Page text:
The news is out!! I
In North India, there is now a shortage of brides and men who are looking for women to marry, must look outside their tribal area... in the Toronto Star today, June 30th , a special to the Star report on the situation and it's effects on the women who are TRADED in marriage... when will it be the turn of other countries in Asia who practice such illogical and horrible crimes against the female of our species...
Are we going to see kidnappings and trading for females from the west or from country to country in the region... as a commodity to keep the genes of a tribe or country going... or wars where the young men of a nation go out in search of women to bring back for 'wives'... or more horrible in this era, organized crime getting involved in the trafficking of females to other countries, for profit... stealing them off the street or out of their beds... tricked into overseas jobs that make them vulnerable to kidnapping... mail order brides, like in the 1800's when North America and Australia were growing...
Killing of baby girls triggers social upheaval in India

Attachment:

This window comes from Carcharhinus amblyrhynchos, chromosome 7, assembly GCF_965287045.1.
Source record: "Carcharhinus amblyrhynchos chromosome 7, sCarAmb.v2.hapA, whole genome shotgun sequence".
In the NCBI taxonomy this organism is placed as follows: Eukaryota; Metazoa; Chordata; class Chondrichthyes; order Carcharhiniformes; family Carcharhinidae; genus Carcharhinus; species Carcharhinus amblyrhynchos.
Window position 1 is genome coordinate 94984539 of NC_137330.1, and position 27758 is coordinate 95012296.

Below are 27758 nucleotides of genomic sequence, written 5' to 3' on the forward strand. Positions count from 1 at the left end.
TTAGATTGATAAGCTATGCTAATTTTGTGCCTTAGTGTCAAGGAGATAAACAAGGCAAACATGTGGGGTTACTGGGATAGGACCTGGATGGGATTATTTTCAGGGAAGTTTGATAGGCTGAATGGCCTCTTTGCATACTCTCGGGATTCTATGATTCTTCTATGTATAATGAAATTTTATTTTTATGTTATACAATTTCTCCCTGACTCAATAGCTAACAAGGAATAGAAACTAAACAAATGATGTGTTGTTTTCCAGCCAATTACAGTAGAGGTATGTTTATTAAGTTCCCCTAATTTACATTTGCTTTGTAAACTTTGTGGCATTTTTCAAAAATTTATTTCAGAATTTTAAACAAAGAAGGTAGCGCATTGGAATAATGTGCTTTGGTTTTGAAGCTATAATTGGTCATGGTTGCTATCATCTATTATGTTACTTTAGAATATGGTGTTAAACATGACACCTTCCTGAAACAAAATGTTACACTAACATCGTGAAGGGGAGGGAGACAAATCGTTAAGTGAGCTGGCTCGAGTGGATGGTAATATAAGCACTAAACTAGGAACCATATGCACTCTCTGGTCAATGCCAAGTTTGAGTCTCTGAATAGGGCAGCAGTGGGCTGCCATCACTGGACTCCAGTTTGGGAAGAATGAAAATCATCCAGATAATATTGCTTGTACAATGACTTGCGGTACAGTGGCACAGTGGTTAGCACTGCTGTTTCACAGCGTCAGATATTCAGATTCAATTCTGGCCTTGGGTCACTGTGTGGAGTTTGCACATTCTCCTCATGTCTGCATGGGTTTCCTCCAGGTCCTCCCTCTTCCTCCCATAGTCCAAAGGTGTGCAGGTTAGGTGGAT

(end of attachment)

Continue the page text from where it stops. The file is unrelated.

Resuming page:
Jun 30, 2008 04:30 AM
Sonya Fatah Special to the Star
BAGHPAT, INDIA–Six years ago, Sandhya Sharma lived in a mountain village in Himachal Pradesh, the land of snowy mountains that is nestled in the western Himalayan range.
Sharma, 26, had never left her village before she was brought here, to the Indo-Gangetic plains of Uttar Pradesh, India's most densely populated state, married to a man whose language and culture were unknown to her.
Sharma talked about the deep isolation she felt immediately after her marriage.
"At first I never spoke to people. When I did, no one would understand me, so I cried a lot," said Sharma as she gently fussed over her year-old twins.
Such set-ups are neither marriages of convenience, nor of choice. But in the northwestern states of Haryana, Punjab and Uttar Pradesh, such arrangements are on the rise. It's a trend that seems strange in a culture where language, caste and regional identity are so deeply and separately treasured. But take one look at the 2001 national census and the numbers offer an explanation – they reflect the sad saga of the killing of baby girls and aborting female fetuses in India.
Sonya Fatah is a Journalist based in Southeast Asia